I have the highest confidence in both Chumba Racing and their frames. You would think I was a spokes person for them or something when I talk about how impressed I am by the Chumba brand. When you treat a customer as a friend and not a future financial income you gain loyalty.

    Customer service is awsome as well, I bother Jason and Alan with phone calls weekly. Like that annoying kid that never leaves you alone, yet Alan and Jason have been nothing but help. Before I purchased my XCL I called them everyday! So that says a lot about the company.

    Dont ever doubht the structural integrity of a Chumba or Jason will cut you.
    I like rice.

  12. #12
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    I was a little curiouse at first. But the tawainese frame has great welds and so nice, can't be beat for the money... and so solid. Love it

  13. #13
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    Quote Originally Posted by shwatzu
    I was a little curiouse at first. But the tawainese frame has great welds and so nice, can't be beat for the money... and so solid. Love it
    Very few frames are actually made in the US these days mainly due to higher production demands. Yeti has their frames made in Tawain also.
    I like rice.

  14. #14
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    Must...beat...dead...horse...

    See title of message
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  15. #15
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    I bought my US made frame in january. This was about the same time when Chumba was moving most of the production to Taiwan and the new, 5" frames were about to hit the shelves.
    IMTHO the Taiwan made frames have better welds than my US one. As everyone sees the aesthetics of the welds as a meter for build quality, there you go. Also, I doubt most would be moving their production all the way to the other side of the world if quality wasn't up to par.
    The whole globalization issue a big, and important one, but you'd rather take that discussion to this area.

  16. #16
    local trails rider
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    Quote Originally Posted by Mudmanner
    Yeti has their frames made in Tawain also.
    Not all of them ... just the ones that they need to produce in larger quantities...

  17. #17
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    Quote Originally Posted by perttime
    Not all of them ... just the ones that they need to produce in larger quantities...
    LOL I think youve missed what I said. Thats what I am saying.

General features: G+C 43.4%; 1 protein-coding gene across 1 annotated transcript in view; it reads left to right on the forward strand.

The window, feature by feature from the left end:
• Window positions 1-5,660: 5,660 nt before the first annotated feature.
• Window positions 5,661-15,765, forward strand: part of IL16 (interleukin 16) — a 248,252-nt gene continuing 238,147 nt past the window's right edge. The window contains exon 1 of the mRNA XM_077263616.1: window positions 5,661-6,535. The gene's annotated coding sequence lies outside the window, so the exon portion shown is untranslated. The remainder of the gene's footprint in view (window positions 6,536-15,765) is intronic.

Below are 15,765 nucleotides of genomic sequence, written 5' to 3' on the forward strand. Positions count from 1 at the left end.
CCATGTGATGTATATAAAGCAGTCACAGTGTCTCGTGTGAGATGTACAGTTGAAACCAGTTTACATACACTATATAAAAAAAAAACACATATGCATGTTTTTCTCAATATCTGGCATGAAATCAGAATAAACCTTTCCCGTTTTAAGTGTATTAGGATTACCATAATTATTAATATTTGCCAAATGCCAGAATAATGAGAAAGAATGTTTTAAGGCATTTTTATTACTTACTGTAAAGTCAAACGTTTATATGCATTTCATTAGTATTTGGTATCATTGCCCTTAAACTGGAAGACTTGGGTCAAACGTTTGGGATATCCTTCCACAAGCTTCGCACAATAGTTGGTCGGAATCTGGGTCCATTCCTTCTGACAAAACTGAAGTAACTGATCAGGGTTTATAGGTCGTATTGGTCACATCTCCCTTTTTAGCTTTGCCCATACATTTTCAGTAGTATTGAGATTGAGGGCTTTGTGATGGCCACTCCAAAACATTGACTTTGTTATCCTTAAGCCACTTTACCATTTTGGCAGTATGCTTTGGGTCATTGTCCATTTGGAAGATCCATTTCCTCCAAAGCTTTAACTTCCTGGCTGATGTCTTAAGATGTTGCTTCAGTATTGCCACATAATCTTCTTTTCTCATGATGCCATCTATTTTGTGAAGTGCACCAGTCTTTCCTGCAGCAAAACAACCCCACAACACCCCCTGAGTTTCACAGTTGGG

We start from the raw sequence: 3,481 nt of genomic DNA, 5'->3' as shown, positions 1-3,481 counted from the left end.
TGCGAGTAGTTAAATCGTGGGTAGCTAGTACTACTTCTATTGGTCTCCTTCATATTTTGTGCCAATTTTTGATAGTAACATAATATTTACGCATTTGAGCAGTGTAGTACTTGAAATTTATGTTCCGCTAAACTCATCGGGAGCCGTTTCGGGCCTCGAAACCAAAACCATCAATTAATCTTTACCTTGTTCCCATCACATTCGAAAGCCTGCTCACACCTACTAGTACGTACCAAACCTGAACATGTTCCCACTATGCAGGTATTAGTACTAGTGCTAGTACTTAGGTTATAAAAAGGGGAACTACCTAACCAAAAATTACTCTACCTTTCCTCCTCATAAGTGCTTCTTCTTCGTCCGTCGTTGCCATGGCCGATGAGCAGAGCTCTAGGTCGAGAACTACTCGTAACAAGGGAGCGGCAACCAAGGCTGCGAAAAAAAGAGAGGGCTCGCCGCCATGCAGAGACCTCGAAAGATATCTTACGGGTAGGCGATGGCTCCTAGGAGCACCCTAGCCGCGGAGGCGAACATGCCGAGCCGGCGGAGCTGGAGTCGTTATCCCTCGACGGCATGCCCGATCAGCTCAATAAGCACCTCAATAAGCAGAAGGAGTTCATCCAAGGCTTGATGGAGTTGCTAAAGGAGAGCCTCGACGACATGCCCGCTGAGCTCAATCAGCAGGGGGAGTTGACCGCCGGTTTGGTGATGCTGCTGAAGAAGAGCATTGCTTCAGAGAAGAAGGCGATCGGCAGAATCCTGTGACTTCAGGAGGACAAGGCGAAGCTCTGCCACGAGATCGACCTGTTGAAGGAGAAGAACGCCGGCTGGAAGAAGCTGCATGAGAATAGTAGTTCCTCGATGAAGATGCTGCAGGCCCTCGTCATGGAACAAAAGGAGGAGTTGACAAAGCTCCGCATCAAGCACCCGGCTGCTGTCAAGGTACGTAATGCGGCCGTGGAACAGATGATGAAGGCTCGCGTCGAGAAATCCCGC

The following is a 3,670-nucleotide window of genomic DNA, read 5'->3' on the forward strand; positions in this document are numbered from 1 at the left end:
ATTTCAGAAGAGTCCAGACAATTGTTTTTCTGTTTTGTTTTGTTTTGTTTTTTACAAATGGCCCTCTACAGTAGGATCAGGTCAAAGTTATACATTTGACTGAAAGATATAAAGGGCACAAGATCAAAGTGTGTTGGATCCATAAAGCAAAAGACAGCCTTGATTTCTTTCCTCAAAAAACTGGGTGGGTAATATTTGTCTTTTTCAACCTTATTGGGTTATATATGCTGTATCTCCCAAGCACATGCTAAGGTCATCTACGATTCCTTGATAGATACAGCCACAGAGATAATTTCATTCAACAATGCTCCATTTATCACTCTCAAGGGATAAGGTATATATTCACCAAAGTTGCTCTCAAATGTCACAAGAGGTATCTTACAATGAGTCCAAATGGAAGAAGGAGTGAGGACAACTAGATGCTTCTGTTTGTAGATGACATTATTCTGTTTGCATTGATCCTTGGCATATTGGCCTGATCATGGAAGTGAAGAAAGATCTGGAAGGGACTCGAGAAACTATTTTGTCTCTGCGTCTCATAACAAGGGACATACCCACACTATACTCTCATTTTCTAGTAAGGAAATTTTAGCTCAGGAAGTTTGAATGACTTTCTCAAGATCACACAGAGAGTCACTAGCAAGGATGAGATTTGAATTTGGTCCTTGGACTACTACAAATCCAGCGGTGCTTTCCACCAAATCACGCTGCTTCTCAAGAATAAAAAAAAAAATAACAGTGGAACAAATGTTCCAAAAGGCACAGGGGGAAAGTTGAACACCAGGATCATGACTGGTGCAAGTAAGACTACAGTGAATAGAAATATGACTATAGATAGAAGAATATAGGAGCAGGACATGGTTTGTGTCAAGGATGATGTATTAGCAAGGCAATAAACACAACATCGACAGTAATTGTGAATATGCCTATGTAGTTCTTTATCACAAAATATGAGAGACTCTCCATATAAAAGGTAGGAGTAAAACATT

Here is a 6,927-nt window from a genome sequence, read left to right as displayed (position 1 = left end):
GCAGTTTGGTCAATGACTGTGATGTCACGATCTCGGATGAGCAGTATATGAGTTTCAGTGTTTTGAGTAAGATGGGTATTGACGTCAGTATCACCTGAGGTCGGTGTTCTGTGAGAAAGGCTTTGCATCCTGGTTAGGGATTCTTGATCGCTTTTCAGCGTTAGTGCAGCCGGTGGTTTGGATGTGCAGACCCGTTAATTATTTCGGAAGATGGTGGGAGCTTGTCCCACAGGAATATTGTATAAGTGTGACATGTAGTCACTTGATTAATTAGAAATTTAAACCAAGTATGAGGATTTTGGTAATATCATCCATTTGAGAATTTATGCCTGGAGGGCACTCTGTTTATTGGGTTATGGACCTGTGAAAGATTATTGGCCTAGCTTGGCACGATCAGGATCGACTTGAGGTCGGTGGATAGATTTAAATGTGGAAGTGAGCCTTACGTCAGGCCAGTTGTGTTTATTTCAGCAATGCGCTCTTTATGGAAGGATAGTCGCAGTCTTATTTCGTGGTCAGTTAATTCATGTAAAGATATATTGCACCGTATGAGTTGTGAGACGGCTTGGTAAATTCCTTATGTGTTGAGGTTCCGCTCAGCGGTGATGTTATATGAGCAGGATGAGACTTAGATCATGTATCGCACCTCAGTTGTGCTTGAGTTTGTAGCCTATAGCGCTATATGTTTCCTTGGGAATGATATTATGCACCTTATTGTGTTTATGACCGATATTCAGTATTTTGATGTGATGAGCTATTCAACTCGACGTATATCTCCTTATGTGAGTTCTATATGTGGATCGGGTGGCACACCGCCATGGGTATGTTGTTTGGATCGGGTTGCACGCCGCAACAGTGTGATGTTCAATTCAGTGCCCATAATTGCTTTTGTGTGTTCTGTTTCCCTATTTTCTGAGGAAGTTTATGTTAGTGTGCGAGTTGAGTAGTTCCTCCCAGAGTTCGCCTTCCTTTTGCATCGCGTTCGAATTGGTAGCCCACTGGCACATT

Regardless... either US made or Tawain made will do just dandy on any trail. Chumba hasnt had any reports of frame failure since its release of its bikes so until something break on my bike Tawain is the better bike because they cost less....
    I like rice.

  18. #18
    local trails rider
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    Quote Originally Posted by Mudmanner
    LOL I think youve missed what I said. Thats what I am saying. ...
    Not quite what you wrote ... but that is not the point anyway

    My welded in Taiwan 2005 Yeti AS-X is doing well.
    My welded in Taiwan 2004 (ish) Banshee Scirocco is doing well.
    My welded in Taiwan 1992 Specialized HardRock is doing well.

    The Yeti has the best looking welds among those three, IMO.

  19. #19

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    Those are some kind words.

    Well thanks.
    I try to help when I can.
    Just so you all know the I will cut you thing came from a crazy man. Ha Ha He said
    ((( I WILL CUT YOU !!! ))) In a crazy voice . Now its the inside joke at some of the local shops.



    Quote Originally Posted by Mudmanner
    I'm not to sure about the US made XCL's but the Taiwan version are butted aluminum. The welding beads deffinantly look much better than the US ones- If you are still on the "US makes the best stuff" your lightyears behind my friend.

    Because China actually makes some of the best optical equipment in the world. How is this so? well Germany, Switzerland and others have sent their best optical grinding equipment to China to have their products made at a lower production cost, thus more money for them.

    And there would be no way Chumba could make as many frames if they were all US based. Its about making this great company grow which is doing so very slowly but surely.
    I have the highest confidence in both Chumba Racing and their frames. You would think I was a spokes person for them or something when I talk about how impressed I am by the Chumba brand. When you treat a customer as a friend and not a future financial income you gain loyalty.

    Customer service is awsome as well, I bother Jason and Alan with phone calls weekly. Like that annoying kid that never leaves you alone, yet Alan and Jason have been nothing but help. Before I purchased my XCL I called them everyday! So that says a lot about the company.